Really Tom?

One of the many things that bothers me about Tom Friedman is how he is so locked in to a single way of describing the Israeli-Palestinian conflict. OK, occasionally I agree with him (like here) but yesterday he did it again:

When you leave the field empty of diplomacy now, with so many unstable characters roaming around — like extremist Israeli settlers given to occasionally daubing “Muhammad is a Pig” on Muslim buildings in the West Bank and extremist Palestinians from groups like Islamic Jihad given to shooting Israeli civilians or lobbing mortars from Gaza onto Israeli towns — you are really asking for trouble because many of the old firewalls are gone.

Now I have no problem with his depiction of Islamic Jihad. They use violence and kill Israelis. But are extremist Israeli settlers just graffiti artists with offensive taste? No. Actually they like violence too:

Settler-related incidents resulting in Palestinian injuries and damage to property are up by 57 percent this year, according to the U.N. Office for the Coordination of Humanitarian Affairs, which documents violence in the Palestinian territories. (Reuters, July 14, 2011)

Or read this 2009 U.N. Office for the Coordination of Humanitarian Affairs report. Here is an older news report from 2008:

Reported incidents include rock-throwing, gunfire, physical assaults, stolen livestock, property damage and burning of fields, according to a statement by B’Tselem, an Israeli human-rights organization. Most of the incidents have occurred near a group of settlements outside Nablus in the northern West Bank, and in another cluster south of Hebron, B’Tselem said. The organization is currently investigating 12 reported incidents occurring between July 29 and August 4. (The Forward, August 14, 2008)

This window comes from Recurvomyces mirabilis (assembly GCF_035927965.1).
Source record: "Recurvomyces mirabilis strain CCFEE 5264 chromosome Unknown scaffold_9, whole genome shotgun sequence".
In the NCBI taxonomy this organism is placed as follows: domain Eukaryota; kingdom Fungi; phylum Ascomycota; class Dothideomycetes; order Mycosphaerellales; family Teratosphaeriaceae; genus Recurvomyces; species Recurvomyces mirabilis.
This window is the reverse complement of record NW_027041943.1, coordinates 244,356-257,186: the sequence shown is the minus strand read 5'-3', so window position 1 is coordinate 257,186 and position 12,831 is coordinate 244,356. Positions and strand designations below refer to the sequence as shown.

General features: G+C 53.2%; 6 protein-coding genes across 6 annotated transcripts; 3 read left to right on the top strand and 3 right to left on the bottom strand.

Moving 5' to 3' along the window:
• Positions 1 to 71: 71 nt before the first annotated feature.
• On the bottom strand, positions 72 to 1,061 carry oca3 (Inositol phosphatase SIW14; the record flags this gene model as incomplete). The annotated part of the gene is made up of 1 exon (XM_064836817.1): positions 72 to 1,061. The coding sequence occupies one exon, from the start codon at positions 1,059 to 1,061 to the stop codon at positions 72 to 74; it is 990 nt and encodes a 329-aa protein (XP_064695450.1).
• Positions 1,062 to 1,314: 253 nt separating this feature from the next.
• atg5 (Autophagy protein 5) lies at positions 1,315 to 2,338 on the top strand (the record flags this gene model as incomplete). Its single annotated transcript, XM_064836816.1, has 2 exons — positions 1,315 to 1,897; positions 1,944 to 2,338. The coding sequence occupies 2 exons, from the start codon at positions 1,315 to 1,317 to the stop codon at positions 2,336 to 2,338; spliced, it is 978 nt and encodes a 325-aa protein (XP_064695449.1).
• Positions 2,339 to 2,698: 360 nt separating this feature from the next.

In October 2008, Israel Defense Forces GOC Central Command Major General Gadi Shamni spoke out:
There has been a rise in Jewish violence in Judea and Samaria. In the past, only a few dozen individuals took part in such activity, but today that number has grown into the hundreds. That’s a very significant change. These hundreds are engaged in conspiratorial actions against Palestinians and the security forces. It’s a very grave phenomenon. (Ha’aretz, October 2, 2008)

etc etc (uprooting trees, 2009)(throwing stones at cars, 2009)

Both sides claim they are provoked. Both sides claim the other is more violent.

Message to Tom: extremists on both sides use violence.


3 thoughts on “Really Tom?

  1. Pingback: Evaluating Thomas Friedman on Israeli Settler Violence | djpressman

  2. This will not change until it is recognized that this kind of violence is, itself, the problem, even as other issues such as the borderlines and so forth remain critical. But the fact is that the violence is a way of life and this war and strife is a kind of oil. The conflict is a drill hole. The oil is the violence. People are not as “tired” of this violence as they say, at least some of them.

  3. How can you equate the the violence on “both side.” I don’t recall ever hearing of Jewish settlers breaking into Palestinians houses and slitting their throats. And can you find nothing more current than 2008?

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